Nurses Who Are Drug Addicts - page 17

I work with a nurse who I suspect is using drugs, and I think she is stealing them from the facility. Of those of you that have encountered this problem, what were the signs and symptoms? Thanks.... Read More

  1. 0
    Quote from Tweety
    Drug addicts do indeed bring a lot of their problems on themselves.

    However, I don't see any "woe is me on this thread".

    No one wants to work along side a practicing drug addicted nurse.

    I also would hate for you to judge good RECOVERING nurses based on your nightmarish experience with one person or your drug seeking patients.


    As Leslie states, it's a bit hard not to. I left my ex-spouse because of relapsing alcoholism. No one held a gun to his head and told him to relapse time and time again. He made that choice, the same as a drug addicted nurse makes the choice one day to illegally take a drug.

    However, a nurse that steps up to the plate, or is forced up to the plate, and says "I have a problem and I need help" deserves our understanding and compassion, and our help. If they indeed enter into recovery under strict guidelines, I'm all for working beside them and giving them a chance.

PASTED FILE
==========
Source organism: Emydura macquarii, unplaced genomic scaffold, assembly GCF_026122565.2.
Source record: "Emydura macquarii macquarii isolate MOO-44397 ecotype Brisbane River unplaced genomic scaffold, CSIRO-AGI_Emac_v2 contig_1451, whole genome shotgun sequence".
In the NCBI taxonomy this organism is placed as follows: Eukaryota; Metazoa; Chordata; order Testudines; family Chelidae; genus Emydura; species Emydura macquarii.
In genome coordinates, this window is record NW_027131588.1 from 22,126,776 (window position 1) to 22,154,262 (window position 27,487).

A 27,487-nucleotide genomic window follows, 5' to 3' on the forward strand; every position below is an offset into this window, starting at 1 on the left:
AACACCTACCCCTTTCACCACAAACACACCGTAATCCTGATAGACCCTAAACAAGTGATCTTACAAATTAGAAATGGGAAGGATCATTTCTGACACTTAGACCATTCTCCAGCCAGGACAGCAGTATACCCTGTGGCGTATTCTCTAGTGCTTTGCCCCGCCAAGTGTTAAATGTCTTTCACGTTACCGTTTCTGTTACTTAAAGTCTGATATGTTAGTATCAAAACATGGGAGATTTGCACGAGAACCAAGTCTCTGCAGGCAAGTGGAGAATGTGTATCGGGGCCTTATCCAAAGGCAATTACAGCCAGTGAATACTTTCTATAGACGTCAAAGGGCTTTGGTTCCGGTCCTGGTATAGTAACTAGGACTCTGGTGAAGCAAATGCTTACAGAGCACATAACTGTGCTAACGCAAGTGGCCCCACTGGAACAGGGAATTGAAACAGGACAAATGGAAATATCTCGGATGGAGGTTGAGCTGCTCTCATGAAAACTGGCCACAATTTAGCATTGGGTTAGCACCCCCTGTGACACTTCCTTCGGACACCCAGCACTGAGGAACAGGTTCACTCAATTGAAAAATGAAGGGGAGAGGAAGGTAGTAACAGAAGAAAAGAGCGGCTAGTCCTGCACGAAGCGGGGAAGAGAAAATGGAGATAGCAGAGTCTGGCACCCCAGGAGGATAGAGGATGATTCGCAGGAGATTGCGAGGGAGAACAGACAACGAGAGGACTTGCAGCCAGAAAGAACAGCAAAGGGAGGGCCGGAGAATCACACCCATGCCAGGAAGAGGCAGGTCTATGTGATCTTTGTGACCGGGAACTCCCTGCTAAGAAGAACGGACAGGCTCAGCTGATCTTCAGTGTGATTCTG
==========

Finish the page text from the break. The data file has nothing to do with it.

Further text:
That's just me. I certainly respect your right to your thoughts and I challenge others to allow you to have your opinion as well.

    I am not so cold hearted to say that drug addicted nurses don't need help. I am saying that once they do come up to the plate and say "I have a problem" or they get caught then they become a patient in need of rehab and can no longer effectively fill the role of nurse. They have to save themselves before they can be of any help to others .
    They can not be the nurse and the patient at the same time, it is not fair to that nurse or the patients she is in charge of taking care of.

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  2. 0
    Quote from burn out